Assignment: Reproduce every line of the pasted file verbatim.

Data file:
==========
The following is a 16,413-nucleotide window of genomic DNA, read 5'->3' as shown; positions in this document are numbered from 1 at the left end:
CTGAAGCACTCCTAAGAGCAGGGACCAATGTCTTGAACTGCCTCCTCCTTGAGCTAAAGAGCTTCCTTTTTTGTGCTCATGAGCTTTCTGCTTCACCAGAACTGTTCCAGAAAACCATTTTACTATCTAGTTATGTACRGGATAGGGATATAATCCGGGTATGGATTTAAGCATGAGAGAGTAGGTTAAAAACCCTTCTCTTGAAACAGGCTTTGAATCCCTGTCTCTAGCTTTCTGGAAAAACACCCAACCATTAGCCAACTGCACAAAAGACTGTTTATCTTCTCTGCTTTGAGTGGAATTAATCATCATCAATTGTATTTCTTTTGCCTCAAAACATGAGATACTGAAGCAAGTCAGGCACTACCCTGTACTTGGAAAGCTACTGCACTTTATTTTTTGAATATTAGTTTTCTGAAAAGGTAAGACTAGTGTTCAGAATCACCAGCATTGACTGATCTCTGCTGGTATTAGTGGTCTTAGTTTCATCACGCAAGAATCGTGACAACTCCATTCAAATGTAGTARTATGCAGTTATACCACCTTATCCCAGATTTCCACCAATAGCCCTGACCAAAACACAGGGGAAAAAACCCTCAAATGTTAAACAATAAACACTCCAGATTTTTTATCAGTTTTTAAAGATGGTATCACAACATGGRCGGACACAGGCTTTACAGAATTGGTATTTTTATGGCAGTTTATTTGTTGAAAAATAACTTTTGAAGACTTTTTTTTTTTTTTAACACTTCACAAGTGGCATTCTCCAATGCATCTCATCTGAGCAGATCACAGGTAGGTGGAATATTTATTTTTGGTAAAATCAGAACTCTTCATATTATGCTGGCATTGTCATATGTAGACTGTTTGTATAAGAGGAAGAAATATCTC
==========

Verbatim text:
The following is a 16,413-nucleotide window of genomic DNA, read 5'->3' as shown; positions in this document are numbered from 1 at the left end:
CTGAAGCACTCCTAAGAGCAGGGACCAATGTCTTGAACTGCCTCCTCCTTGAGCTAAAGAGCTTCCTTTTTTGTGCTCATGAGCTTTCTGCTTCACCAGAACTGTTCCAGAAAACCATTTTACTATCTAGTTATGTACRGGATAGGGATATAATCCGGGTATGGATTTAAGCATGAGAGAGTAGGTTAAAAACCCTTCTCTTGAAACAGGCTTTGAATCCCTGTCTCTAGCTTTCTGGAAAAACACCCAACCATTAGCCAACTGCACAAAAGACTGTTTATCTTCTCTGCTTTGAGTGGAATTAATCATCATCAATTGTATTTCTTTTGCCTCAAAACATGAGATACTGAAGCAAGTCAGGCACTACCCTGTACTTGGAAAGCTACTGCACTTTATTTTTTGAATATTAGTTTTCTGAAAAGGTAAGACTAGTGTTCAGAATCACCAGCATTGACTGATCTCTGCTGGTATTAGTGGTCTTAGTTTCATCACGCAAGAATCGTGACAACTCCATTCAAATGTAGTARTATGCAGTTATACCACCTTATCCCAGATTTCCACCAATAGCCCTGACCAAAACACAGGGGAAAAAACCCTCAAATGTTAAACAATAAACACTCCAGATTTTTTATCAGTTTTTAAAGATGGTATCACAACATGGRCGGACACAGGCTTTACAGAATTGGTATTTTTATGGCAGTTTATTTGTTGAAAAATAACTTTTGAAGACTTTTTTTTTTTTTTAACACTTCACAAGTGGCATTCTCCAATGCATCTCATCTGAGCAGATCACAGGTAGGTGGAATATTTATTTTTGGTAAAATCAGAACTCTTCATATTATGCTGGCATTGTCATATGTAGACTGTTTGTATAAGAGGAAGAAATATCTC